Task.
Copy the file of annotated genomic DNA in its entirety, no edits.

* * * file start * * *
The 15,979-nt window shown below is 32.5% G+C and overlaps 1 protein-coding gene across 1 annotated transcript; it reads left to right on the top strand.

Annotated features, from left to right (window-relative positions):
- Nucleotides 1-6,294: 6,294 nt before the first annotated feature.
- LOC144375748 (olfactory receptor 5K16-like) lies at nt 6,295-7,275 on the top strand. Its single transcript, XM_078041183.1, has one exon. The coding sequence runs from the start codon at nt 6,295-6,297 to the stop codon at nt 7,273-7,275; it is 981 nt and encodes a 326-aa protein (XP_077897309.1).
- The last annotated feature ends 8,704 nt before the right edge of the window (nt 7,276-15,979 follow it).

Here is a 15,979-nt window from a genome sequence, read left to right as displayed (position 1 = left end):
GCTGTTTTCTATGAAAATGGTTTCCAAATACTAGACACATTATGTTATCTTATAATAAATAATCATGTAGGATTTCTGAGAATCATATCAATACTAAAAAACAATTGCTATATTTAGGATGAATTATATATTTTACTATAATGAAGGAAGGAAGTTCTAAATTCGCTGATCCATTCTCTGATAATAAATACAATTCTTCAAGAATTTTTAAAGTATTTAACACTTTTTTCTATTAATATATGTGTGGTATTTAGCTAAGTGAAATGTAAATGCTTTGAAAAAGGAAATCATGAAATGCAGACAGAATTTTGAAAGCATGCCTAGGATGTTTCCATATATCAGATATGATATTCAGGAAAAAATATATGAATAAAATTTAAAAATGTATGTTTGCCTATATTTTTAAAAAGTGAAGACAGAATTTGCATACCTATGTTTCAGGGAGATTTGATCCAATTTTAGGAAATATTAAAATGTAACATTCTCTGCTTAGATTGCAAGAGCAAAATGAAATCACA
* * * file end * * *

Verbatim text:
The 15,979-nt window shown below is 32.5% G+C and overlaps 1 protein-coding gene across 1 annotated transcript; it reads left to right on the top strand.

Annotated features, from left to right (window-relative positions):
- Nucleotides 1-6,294: 6,294 nt before the first annotated feature.
- LOC144375748 (olfactory receptor 5K16-like) lies at nt 6,295-7,275 on the top strand. Its single transcript, XM_078041183.1, has one exon. The coding sequence runs from the start codon at nt 6,295-6,297 to the stop codon at nt 7,273-7,275; it is 981 nt and encodes a 326-aa protein (XP_077897309.1).
- The last annotated feature ends 8,704 nt before the right edge of the window (nt 7,276-15,979 follow it).

Here is a 15,979-nt window from a genome sequence, read left to right as displayed (position 1 = left end):
GCTGTTTTCTATGAAAATGGTTTCCAAATACTAGACACATTATGTTATCTTATAATAAATAATCATGTAGGATTTCTGAGAATCATATCAATACTAAAAAACAATTGCTATATTTAGGATGAATTATATATTTTACTATAATGAAGGAAGGAAGTTCTAAATTCGCTGATCCATTCTCTGATAATAAATACAATTCTTCAAGAATTTTTAAAGTATTTAACACTTTTTTCTATTAATATATGTGTGGTATTTAGCTAAGTGAAATGTAAATGCTTTGAAAAAGGAAATCATGAAATGCAGACAGAATTTTGAAAGCATGCCTAGGATGTTTCCATATATCAGATATGATATTCAGGAAAAAATATATGAATAAAATTTAAAAATGTATGTTTGCCTATATTTTTAAAAAGTGAAGACAGAATTTGCATACCTATGTTTCAGGGAGATTTGATCCAATTTTAGGAAATATTAAAATGTAACATTCTCTGCTTAGATTGCAAGAGCAAAATGAAATCACA